The Board affirmed the OPM decision. It stated that " [r]elevant case law clearly establishes that the government cannot be bound by misinformation provided through its employees concerning statutory provisions that govern an individual's eligibility for entitlement programs." Although both Torre and his wife testified that they did not receive any notices about making an election or any forms regarding his remarriage, the Board found that testimony to be "incredible." The Board concluded that "despite the equitable considerations involved, OPM cannot be estopped from enforcing the one-year requirement based on Mr. Cleber's misinformation to the appellant."


A. At the time of Torre's marriage, the Civil Service Retirement Act provided that a retiree could elect, by notifying OPM within one year of marriage, to have his retirement annuity reduced to provide a survivor's annuity to a new spouse. 5 U.S.C. § 8339(k) (2) (1982). On November 8, 1984, Congress extended the notification period from one year to two years (the 1984 Amendment). 5 U.S.C. § 8339(k) (2) (Supp. III 1985), Pub. L. No. 98-615, 98 Stat. 3195. The effective date of the 1984 Amendment was May 7, 1985, and Congress specifically provided that the Amendment did not apply to marriages prior to that date. 5 U.S.C. § 8341 (Effective Date of 1984 Amendments, Pub. L. No. 98-615, Sec. 4(a) (1) (Supp. III 1985)). Since Torre was married on March 14, 1985, before the effective date, the extended two-year period did not cover him.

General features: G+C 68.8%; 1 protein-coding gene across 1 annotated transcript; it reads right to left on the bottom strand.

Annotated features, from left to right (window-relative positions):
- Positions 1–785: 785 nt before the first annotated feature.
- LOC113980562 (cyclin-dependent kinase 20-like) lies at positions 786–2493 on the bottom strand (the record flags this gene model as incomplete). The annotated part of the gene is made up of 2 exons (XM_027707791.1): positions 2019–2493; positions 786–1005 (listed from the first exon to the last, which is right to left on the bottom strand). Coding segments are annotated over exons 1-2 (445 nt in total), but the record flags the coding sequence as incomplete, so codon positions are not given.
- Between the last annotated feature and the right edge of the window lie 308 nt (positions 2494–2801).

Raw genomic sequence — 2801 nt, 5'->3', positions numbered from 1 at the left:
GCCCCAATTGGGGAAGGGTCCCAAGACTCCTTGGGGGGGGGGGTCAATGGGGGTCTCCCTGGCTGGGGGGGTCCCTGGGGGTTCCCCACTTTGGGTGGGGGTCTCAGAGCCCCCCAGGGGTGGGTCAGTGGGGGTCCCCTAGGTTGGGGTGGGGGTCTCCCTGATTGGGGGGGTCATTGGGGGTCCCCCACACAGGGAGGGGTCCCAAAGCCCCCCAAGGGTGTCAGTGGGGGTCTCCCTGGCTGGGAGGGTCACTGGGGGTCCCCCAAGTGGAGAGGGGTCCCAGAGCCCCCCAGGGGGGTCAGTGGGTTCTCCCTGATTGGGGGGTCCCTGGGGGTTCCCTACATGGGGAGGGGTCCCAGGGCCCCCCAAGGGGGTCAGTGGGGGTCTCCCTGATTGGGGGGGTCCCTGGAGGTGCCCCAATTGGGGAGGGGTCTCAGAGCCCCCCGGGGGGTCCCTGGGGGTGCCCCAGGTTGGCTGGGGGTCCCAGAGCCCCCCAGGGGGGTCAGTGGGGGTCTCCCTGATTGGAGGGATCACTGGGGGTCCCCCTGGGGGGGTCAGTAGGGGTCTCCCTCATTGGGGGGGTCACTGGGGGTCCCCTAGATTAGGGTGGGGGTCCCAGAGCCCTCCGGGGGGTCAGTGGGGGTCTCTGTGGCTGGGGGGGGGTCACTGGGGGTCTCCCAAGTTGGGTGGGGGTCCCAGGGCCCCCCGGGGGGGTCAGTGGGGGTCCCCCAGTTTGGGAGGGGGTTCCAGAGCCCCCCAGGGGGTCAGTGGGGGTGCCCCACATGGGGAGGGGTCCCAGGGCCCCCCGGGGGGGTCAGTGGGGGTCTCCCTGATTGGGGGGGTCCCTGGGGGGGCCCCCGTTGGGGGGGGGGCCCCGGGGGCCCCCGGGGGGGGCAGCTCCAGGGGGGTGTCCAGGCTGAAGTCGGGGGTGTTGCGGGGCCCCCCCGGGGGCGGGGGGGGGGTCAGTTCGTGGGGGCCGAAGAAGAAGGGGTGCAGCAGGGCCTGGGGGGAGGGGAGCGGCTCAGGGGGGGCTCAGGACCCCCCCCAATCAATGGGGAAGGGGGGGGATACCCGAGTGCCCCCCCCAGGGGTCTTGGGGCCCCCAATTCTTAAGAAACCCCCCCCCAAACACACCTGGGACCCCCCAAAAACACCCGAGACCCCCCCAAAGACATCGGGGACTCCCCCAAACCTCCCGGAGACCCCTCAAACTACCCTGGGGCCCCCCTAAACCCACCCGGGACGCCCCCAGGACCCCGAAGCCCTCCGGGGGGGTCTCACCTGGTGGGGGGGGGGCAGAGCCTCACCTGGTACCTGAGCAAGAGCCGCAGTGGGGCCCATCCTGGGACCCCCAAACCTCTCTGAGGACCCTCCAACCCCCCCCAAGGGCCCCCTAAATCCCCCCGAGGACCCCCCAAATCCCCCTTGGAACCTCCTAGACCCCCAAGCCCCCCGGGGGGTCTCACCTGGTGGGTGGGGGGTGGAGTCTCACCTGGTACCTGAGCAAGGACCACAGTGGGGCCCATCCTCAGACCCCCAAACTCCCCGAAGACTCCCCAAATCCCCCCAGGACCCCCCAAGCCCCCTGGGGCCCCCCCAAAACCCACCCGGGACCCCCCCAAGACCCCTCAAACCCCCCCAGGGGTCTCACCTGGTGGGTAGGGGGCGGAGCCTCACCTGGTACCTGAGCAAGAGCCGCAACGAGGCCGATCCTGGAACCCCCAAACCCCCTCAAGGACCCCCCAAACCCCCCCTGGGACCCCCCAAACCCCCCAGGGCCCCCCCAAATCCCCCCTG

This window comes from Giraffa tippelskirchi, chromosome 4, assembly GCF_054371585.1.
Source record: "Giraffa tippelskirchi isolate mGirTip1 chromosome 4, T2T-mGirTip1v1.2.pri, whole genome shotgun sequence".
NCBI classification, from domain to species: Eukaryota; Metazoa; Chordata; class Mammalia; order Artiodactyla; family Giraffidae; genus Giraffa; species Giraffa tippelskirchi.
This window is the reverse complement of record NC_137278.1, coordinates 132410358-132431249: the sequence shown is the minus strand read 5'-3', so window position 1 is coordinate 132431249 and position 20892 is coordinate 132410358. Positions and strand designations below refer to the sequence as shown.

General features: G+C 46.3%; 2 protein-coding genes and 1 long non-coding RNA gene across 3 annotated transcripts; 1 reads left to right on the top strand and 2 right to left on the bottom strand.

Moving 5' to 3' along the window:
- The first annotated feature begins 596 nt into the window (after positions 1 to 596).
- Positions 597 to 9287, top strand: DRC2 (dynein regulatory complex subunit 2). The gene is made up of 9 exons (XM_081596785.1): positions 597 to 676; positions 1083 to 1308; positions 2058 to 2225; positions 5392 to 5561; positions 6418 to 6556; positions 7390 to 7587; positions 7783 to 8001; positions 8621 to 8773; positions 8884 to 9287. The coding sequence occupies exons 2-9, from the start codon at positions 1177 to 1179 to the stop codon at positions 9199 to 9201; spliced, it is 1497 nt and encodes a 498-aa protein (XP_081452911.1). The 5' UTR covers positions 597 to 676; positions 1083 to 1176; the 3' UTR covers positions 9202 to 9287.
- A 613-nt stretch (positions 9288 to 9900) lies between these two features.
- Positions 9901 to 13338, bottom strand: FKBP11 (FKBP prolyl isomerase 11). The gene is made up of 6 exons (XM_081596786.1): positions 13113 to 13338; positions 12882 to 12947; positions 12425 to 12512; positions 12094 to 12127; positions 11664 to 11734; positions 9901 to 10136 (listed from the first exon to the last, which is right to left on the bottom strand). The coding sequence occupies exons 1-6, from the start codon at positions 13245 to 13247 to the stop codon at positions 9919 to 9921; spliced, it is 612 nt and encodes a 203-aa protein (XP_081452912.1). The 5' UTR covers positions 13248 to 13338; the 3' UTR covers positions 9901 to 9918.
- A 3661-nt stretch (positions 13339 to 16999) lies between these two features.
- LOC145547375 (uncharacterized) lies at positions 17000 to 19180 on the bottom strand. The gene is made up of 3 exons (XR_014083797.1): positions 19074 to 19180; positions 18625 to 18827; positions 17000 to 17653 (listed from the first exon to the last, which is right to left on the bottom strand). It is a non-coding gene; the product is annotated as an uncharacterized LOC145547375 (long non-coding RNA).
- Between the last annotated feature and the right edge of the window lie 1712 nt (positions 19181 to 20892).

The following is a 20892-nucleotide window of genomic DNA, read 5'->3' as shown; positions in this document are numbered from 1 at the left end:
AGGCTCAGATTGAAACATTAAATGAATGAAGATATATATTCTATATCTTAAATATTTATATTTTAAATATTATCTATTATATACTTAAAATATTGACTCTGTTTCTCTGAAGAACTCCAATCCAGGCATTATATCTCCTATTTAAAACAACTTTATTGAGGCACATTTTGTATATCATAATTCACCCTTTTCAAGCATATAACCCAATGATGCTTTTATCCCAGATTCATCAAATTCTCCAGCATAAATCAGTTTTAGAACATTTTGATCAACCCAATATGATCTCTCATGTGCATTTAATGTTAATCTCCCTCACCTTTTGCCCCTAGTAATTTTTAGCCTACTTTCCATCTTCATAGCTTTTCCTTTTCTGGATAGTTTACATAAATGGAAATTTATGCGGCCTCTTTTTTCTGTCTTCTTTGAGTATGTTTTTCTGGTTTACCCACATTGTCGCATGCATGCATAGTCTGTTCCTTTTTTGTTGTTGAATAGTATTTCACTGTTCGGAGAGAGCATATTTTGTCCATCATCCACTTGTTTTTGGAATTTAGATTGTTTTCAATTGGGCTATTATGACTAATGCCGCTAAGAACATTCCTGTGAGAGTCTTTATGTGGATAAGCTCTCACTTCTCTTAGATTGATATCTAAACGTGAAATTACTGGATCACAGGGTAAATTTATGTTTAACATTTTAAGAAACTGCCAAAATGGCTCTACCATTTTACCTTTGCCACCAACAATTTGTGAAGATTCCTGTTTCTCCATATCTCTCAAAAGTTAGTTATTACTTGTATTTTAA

The 1984 Amendment also gave people who had retired before the effective date a "second chance" to make an election by giving written notice of an election "within one year after the date of enactment." An individual who had retired before the effective date would have a "second chance" to make the election by written notice of an election made "within one year after the date of enactment." The retiree could make such an election if he (1) failed to notify OPM of his or her post-retirement marriage within one year of the marriage, and (2) could establish that he attempted to elect a survivor benefit but was denied an election because his election was not timely filed. 5 U.S.C. § 8341 (Effective Date of 1984 Amendments, Pub. L. No. 98-615, Sec. 4(c) (2) (Supp. III 1985)). Torre cannot rely on this provision because he did not give a written notice of an election until April 1986, which was not "within one year after the date of enactment [November 8, 1984]" of the 1984 Amendment.